Meet the inspiring women—newcomers, staff, and volunteers—creating change at the IRC in Northern California.

Faces of women at the IRC.
“I want to be the last girl in the world with a story like mine." - Nadia Murad

During Women’s History Month, we celebrate the remarkable strength and resilience of women across the globe. We stand in solidarity with all women building a better future for themselves and their families.  

Want to support women and their families planting roots in your community? Make a donation to the IRC in Northern California today.

Amina, a passionate advocate

"No matter where we come from or what obstacles we face, we all have the power to shape our destinies. Anything is possible with perseverance, courage, and a little hope." 

As a resettlement coordinator at the IRC in Oakland, Amina’s journey from Iran to Pakistan and eventually to the U.S. shaped her into a compassionate advocate for newcomer women. As a refugee herself, she knows how challenging it is to live in a new culture and learn a new language. In fact, one major factor driving her to empower women is the childhood memory of her mother being unable to get an education due to language barriers.  

Despite her challenges, Amina’s motivation to achieve her goals and advocate for others started long before she arrived in the U.S. She started a non-profit in her home country helping widows launch businesses and become self-reliant. She went on to receive a scholarship to pursue a master’s degree at Pavia University in Italy and later worked with a USAID-funded project promoting economic opportunity for entrepreneurs. Today, she balances being a wife and mother of two while continuing to help women create positive change in the face of adversity. 

Arifa, a symbol of resilience

"Seize every opportunity that comes your way. The U.S. is a land of boundless possibilities. Language barriers and initial struggles are just stepping stones on the path to success." 

Arifa’s journey to the U.S. from Afghanistan is nothing short of extraordinary. As a mother of three with a disabled husband, her family faced many challenges here. From language barriers to cultural differences, every day felt like a daunting obstacle. However, Arifa's determination helped her confront these barriers head on to pave a better future for her family.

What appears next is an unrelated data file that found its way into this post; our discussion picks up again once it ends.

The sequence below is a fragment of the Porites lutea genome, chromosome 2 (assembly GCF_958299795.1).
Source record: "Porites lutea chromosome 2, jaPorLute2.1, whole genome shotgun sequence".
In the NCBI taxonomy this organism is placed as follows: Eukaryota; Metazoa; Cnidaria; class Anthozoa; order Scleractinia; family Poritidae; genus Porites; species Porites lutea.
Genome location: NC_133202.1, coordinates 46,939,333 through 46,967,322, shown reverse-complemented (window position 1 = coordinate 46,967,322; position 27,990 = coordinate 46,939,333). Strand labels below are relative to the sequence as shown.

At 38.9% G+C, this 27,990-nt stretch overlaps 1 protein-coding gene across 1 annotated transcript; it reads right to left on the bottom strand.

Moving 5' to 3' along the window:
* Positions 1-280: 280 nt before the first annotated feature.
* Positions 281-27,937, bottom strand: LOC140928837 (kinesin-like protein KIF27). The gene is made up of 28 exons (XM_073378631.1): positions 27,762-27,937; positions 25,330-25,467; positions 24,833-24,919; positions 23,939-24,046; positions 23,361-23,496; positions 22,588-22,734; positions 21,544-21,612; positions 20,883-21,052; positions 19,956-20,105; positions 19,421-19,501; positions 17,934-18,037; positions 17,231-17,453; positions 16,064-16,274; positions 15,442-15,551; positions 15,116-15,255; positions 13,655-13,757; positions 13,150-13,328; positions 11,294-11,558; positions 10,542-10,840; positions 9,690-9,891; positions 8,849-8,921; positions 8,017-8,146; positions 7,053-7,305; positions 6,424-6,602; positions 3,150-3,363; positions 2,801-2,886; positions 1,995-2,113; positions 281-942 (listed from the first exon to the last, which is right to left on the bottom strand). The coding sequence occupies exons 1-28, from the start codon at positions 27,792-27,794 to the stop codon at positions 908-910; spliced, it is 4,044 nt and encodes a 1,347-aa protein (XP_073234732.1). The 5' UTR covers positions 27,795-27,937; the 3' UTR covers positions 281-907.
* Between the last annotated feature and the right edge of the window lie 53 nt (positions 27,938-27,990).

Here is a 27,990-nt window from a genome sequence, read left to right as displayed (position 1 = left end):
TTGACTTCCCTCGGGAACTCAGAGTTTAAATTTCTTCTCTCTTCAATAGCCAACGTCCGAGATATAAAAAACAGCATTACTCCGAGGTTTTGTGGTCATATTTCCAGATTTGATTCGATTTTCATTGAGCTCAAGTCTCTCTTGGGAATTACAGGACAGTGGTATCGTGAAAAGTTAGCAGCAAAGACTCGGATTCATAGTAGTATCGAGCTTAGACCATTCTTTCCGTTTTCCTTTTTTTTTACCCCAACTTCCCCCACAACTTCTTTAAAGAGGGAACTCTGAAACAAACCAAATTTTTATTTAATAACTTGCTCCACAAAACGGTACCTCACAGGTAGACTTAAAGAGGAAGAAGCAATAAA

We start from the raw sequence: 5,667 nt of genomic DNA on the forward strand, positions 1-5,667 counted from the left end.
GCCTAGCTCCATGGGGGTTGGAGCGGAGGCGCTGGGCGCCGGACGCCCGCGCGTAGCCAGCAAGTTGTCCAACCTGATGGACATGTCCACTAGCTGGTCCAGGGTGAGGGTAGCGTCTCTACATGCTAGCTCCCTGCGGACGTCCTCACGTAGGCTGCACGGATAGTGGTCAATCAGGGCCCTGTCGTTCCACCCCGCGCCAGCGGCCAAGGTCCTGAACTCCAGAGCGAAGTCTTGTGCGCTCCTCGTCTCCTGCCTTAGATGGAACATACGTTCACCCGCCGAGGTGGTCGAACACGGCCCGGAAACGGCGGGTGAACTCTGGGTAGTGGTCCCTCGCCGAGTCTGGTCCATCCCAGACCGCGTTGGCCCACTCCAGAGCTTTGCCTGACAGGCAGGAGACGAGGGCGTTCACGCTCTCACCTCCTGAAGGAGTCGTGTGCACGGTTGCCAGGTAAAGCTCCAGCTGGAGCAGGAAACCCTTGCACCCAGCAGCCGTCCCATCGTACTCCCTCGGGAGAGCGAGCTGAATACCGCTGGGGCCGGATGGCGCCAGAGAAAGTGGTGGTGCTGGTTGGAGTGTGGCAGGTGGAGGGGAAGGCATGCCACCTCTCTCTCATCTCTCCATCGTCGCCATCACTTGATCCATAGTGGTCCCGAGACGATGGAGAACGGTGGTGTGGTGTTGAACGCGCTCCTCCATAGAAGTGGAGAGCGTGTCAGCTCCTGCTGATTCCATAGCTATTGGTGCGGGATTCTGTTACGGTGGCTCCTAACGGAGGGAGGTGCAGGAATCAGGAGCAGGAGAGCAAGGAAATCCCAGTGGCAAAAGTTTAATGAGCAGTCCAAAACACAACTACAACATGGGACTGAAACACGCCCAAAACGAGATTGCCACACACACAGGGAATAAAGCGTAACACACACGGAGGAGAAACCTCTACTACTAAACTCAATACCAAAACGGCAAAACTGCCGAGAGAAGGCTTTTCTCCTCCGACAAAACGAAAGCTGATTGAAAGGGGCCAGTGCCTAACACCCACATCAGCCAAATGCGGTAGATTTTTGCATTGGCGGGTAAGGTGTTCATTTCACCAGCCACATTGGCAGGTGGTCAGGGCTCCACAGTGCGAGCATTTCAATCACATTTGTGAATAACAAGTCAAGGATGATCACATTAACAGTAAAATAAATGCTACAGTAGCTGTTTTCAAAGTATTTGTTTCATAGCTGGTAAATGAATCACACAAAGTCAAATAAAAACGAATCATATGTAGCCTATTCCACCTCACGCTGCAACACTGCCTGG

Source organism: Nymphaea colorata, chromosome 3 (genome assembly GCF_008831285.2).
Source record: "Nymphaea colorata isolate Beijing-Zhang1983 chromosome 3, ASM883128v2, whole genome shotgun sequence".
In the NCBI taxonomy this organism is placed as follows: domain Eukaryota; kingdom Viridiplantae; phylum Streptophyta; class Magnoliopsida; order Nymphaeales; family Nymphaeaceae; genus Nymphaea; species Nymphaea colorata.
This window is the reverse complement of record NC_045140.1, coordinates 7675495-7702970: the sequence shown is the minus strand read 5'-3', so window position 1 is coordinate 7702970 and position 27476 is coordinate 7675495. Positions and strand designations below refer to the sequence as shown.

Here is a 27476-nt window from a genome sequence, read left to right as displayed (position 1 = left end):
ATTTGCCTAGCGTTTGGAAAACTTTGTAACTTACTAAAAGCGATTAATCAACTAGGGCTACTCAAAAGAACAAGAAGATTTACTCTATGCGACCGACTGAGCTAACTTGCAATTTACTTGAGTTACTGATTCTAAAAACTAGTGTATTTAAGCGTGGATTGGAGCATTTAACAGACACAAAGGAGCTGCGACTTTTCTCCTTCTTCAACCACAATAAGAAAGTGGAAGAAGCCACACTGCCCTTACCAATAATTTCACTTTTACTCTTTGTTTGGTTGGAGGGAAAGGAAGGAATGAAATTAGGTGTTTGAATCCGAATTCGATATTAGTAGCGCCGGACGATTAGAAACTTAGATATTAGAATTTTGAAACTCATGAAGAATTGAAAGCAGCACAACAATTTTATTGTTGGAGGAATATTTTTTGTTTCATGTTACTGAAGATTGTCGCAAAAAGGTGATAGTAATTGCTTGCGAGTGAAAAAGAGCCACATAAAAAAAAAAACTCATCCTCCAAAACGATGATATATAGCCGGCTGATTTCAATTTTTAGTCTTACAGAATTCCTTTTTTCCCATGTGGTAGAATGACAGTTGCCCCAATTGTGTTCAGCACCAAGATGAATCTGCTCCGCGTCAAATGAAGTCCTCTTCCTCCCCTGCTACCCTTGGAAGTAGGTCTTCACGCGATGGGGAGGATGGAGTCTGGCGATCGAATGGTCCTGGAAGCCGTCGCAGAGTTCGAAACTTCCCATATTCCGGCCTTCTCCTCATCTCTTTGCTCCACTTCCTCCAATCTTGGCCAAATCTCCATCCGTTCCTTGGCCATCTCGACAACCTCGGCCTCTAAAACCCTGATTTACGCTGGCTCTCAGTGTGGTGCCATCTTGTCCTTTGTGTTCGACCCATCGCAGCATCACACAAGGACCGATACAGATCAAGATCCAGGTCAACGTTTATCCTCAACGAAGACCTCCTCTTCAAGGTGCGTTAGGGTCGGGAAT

With the help of the IRC, she found work as a security guard so she could provide for her family. At home, she’s committed to supporting her children so they can learn, grow, and thrive, and that’s exactly what they’re doing. Her son, a hardworking athlete, recently won a local fitness competition and her youngest daughter's impressive artistic abilities have won accolades for her paintings. Meanwhile, her oldest daughter recently graduated high school with honors and is pursuing a degree in dentistry.  

Reflecting on her early days in the U.S., she recalls struggling with basic tasks like finding a grocery store. Today, she has the confidence to navigate her community, care for her husband, and support her children’s dreams. 

Najiya, a champion of education

"If you try and try and try – like I did, pushing myself so much – then you can achieve anything. And once you get it, you feel so good – and motivated to do more." 

Najiya was in high school when her family was forced to flee their home in Pakistan. For the next 10 years, they sought safety in Indonesia, but work and educational opportunities were extremely limited for refugee families like theirs. Driven by her passion for education, Najiya helped open a school for refugee children, eventually growing to more than 200 students. She volunteered to teach some of her favorite subjects, including math, science, and English.  

Upon arriving in the US, she worked hard to overcome unique difficulties navigating the higher education system. When a local college wrongfully denied her admission and access to financial aid, Najiya persevered, advocating for her rights along side our dedicated staff at the IRC in San Jose. Today, she is pursuing her dream of becoming a therapist so she can help others facing similar challenges. 

Christina, a dedicated volunteer

"It's truly a labor of love. It's not just about helping newcomers find a job – it's about setting them up for success."  

Moved by the anti-refugee and immigrant rhetoric during the 2016 election, Christina began volunteering as a job readiness instructor at the IRC in Sacramento. As a retired corporate executive, Christina knows the challenges women face in the workplace. That’s why she’s spent the last seven years leveraging her experience securing high-level jobs, hiring, and helping others advance professionally to help newcomers navigate the U.S. job market. 

Christina's dedication makes a real difference in the lives of those she teaches. She is constantly impressed by all her students, but especially the young women committed to learning new skills. She’s even willing to multitask during class, tending to a young mother’s toddler so the student could focus on the lesson! 

In addition to her volunteer role, Christina has mobilized her faith community at St. Michael’s Episcopal Church to support the IRC financially and with donations of essential items from their annual garage sale. Her passion demonstrates how one individual’s actions can create ripple effect that benefits many women and families rebuilding their lives in Northern California. 

These stories are just a few among the countless women contributing to their communities worldwide. We stand in solidarity with all women building a better future for themselves and their families.  

Together, we can create a world where all women can thrive, regardless of their background, immigration status, or circumstances.   

Click here to donate and empower newcomer women in your community.